Allan Massie: Glasgow played as if victory would fall into their lap

Edinburgh deserved their last-second win last week, because, at a disadvantage, down to 14 men, they stuck to it, playing with great determination and some skill. Glasgow, on the other hand, played as if victory was bound to fall into their lap.

Edinburgh's Fraser McKenzie, left, and James Johnstone celebrate the win over Glasgow at Murrayfield. Picture: Gary Hutchison/SNS/SRU
Edinburgh's Fraser McKenzie, left, and James Johnstone celebrate the win over Glasgow at Murrayfield. Picture: Gary Hutchison/SNS/SRU
Edinburgh's Fraser McKenzie, left, and James Johnstone celebrate the win over Glasgow at Murrayfield. Picture: Gary Hutchison/SNS/SRU

It did admittedly almost do so. If Finn Russell’s delicate diagonal hadn’t taken a wicked bounce in the in-goal area, the ball, thereby eluding Lee Jones, they would have been out of sight.

Nevertheless the manner in which they played cost them the game.

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One might add that Edinburgh’s ability to survive the early dismissal of their prop Simon Berghan and go on to win has made some of those who said Scotland beat Australia so handsomely only because Australia were down to fourteen men for 43 minutes look pretty silly.

The normally reliable – and very skilful – Peter Horne had the kind of really poor match even very good players have occasionally; Owen Farrell had a comparably bad one in Saracens’ home match against Clermont Auvergne. In Horne’s case, both decision-making and execution were a-gley. It was a surprise that, when Dave Rennie brought Finn Russell on, Horne stayed on the field, moving to 12 with Alex Dunbar coming off.

Glasgow also messed up couple of five-metre scrums just before the interval, going for a pushover try and ineptly losing control of the ball – a ball that I imagine the backs were longing for to create a cushion at an important time.

Still, Edinburgh’s win adds a bit of spice to this afternoon’s return fixture at Scotstoun. It’s impossible to believe that Glasgow will approach the game in a complacent frame of mind. Nor will they need to be reminded that they have lost their last three matches.

As for Edinburgh, another win would suggest that Richard Cockerill has indeed worked a transformation.

This has been the best year for Scotland on the international front for a generation. The Six Nations was satisfying, even if three Murrayfield wins couldn’t quite wipe out the memory of yet another disaster at Twickenham. In the summer we beat Australia in Sydney preparatory to that thumping at Murrayfield, and achieved both these victories in the absence of Stuart Hogg.

Then we ran the All Blacks closer than any Scotland team has done for almost 30 years and, if the referee had seen the New Zealand captain Kieran Read illegally knock the ball out of Jonny Gray’s hands just short of the try-line – as clear an example of a professional foul as can be – well, who knows what the outcome might have been?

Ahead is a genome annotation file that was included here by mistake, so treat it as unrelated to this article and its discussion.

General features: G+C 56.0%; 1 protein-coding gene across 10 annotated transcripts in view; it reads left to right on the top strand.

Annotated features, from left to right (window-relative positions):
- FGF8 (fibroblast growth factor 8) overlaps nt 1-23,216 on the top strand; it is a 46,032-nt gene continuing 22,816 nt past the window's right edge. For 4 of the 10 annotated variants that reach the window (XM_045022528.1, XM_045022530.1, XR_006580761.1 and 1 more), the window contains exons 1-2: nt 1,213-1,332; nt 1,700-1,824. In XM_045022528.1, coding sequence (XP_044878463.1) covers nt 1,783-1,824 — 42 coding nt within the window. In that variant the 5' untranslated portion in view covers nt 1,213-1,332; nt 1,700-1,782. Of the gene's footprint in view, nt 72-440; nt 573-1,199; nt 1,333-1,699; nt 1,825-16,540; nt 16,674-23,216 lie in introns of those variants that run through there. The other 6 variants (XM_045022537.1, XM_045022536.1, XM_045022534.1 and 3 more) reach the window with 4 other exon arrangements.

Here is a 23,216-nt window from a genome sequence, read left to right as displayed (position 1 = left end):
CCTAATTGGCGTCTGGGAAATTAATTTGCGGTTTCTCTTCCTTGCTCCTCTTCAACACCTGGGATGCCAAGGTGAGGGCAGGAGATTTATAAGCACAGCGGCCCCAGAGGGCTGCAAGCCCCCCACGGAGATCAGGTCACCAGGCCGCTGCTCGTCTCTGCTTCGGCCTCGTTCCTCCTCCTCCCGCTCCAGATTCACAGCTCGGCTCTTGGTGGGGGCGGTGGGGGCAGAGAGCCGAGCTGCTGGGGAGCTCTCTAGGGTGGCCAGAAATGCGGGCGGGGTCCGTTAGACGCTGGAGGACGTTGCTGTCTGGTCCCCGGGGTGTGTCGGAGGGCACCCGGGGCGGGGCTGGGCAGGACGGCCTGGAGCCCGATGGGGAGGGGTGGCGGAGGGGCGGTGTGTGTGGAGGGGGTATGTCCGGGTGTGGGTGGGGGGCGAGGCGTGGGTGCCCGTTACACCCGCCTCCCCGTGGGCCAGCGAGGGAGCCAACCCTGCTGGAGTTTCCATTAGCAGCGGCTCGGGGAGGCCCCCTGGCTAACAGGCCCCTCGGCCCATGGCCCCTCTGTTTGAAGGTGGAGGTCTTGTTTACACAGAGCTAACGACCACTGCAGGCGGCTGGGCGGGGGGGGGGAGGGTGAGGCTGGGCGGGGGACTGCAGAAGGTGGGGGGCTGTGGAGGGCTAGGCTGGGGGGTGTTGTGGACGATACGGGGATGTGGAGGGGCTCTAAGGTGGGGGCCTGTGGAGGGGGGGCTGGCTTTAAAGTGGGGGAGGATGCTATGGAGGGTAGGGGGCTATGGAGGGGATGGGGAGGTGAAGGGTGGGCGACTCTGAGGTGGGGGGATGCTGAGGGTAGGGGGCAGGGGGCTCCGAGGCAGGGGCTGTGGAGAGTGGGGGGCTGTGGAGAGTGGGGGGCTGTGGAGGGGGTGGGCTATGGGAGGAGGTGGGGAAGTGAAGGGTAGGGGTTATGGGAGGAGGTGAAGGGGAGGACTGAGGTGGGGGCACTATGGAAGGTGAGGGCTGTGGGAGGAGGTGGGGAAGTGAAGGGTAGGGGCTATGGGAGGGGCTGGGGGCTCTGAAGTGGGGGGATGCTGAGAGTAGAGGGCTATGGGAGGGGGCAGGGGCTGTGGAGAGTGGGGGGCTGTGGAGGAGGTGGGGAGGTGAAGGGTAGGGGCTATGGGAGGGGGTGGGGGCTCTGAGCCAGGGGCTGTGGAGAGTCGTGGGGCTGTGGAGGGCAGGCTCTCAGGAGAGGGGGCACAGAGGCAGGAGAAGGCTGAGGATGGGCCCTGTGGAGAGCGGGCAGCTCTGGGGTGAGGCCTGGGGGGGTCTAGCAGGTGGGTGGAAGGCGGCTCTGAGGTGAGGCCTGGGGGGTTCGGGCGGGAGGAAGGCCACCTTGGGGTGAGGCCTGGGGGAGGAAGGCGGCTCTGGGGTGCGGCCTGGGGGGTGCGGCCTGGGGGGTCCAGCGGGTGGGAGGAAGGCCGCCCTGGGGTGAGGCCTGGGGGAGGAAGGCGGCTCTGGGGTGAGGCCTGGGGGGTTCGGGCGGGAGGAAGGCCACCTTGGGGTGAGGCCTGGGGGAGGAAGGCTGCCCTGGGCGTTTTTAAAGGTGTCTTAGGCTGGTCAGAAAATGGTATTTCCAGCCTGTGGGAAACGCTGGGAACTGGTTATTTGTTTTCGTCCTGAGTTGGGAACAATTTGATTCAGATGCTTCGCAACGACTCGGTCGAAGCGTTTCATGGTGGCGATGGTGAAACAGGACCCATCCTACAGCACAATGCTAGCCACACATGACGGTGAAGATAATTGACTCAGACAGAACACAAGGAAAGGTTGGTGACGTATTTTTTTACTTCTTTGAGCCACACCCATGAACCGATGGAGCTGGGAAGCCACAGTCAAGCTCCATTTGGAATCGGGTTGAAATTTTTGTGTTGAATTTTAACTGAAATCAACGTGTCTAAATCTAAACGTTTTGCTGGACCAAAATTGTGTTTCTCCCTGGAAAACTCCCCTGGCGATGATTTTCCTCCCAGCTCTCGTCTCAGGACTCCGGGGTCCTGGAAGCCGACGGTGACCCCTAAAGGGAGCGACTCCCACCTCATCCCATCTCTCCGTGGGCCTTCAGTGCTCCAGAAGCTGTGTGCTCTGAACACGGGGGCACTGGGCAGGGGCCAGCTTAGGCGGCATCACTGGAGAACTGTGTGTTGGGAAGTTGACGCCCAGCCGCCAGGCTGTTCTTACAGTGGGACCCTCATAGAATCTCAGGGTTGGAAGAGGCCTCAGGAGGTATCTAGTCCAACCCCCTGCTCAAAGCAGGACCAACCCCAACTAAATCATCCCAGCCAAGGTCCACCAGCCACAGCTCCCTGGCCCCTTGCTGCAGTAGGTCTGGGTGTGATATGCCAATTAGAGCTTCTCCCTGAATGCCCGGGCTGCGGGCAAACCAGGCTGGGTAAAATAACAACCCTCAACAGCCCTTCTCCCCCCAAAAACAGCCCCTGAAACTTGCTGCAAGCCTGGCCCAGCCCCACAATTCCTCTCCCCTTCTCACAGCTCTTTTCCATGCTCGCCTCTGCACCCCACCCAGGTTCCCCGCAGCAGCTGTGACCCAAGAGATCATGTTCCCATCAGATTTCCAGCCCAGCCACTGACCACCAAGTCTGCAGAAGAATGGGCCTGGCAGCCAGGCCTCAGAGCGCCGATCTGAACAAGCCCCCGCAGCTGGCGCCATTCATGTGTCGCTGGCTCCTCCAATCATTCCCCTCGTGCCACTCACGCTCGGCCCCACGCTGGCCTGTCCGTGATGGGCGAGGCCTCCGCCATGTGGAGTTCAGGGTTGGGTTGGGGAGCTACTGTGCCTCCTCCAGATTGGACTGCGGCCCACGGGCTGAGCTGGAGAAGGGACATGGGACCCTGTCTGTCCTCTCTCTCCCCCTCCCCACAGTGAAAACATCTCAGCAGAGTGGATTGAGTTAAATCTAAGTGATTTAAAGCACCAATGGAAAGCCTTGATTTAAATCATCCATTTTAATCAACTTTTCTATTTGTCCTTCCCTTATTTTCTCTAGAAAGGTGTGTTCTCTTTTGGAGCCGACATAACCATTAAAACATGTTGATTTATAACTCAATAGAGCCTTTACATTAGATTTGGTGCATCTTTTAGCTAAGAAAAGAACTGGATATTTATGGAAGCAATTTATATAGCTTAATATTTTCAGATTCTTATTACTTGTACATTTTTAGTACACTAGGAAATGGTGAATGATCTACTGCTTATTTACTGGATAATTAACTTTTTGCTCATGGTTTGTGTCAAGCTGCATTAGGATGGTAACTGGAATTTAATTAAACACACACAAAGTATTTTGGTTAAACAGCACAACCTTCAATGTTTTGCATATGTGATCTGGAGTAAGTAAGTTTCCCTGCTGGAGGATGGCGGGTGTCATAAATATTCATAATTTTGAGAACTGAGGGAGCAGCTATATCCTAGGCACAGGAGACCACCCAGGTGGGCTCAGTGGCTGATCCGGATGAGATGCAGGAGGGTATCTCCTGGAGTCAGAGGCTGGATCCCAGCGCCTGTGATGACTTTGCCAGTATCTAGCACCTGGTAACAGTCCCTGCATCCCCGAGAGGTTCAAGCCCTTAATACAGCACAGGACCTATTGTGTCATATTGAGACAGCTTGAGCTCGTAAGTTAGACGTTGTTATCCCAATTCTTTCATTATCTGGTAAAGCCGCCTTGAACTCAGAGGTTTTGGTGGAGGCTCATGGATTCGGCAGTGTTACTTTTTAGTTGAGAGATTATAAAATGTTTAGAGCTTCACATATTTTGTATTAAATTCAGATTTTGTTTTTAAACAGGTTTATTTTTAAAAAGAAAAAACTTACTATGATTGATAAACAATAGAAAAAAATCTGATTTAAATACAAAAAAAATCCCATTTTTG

Be that as it may, Scotland now stand fifth in the World rankings, which is remarkable when you think of where we were not so long ago, and, importantly, there has been a seamless transition from Vern Cotter to Gregor Townsend as national coach.

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It wouldn’t be appropriate – and would be tasteless – to offer that traditional vainglorious Scottish toast – “Wha’s like us?” – but at least any rugby fan who ventures to propose it this Hogmanay won’t be doing so in an ironical or self-mocking spirit.

The results have indeed been good and the style of play exhilarating. Scotland supporters of, say, 30 and under, have never had it this good.

Still, the Six Nations will be every bit as hard as the autumn internationals, harder indeed for we have to go to Cardiff and Dublin. Winning one of these games is surely essential, every bit as essential as beating England at Murrayfield.

It’s foolish to offer predictions, at least till we know who will be fit and who teams may be missing. Still, tempting fate in conversation the other day, I suggested that after two years in charge of England, Eddie Jones may be coming to the end of his honeymoon period.

This is not just because England were somewhat lacklustre in the autumn, it’s also because I have the suspicion that his magic may be wearing off – as magic so often does. “Wishful thinking”, you say; and I fear you may be right.

France are our other guests at Murrayfield and the news that Guy Noves has been sacked as coach and replaced by Jacques Brunel just five or six weeks before the tournament kicks off, doesn’t suggest that France will have an unruffled preparation. Brunel has been doing well as coach of Bordeaux-Begles – but Guy Noves was the most successful French club coach of modern times. One wouldn’t count Brunel’s failure with Italy against him – every coach has failed there since the Five Nations became Six.

Nevertheless, he’s been about for a long time, having been an assistant French coach a dozen years ago. He’s not exactly a new broom.

In any case, the essential problem of French rugby is like the essential problem of English football: the big clubs rule and are indifferent to the success or failure of the national team.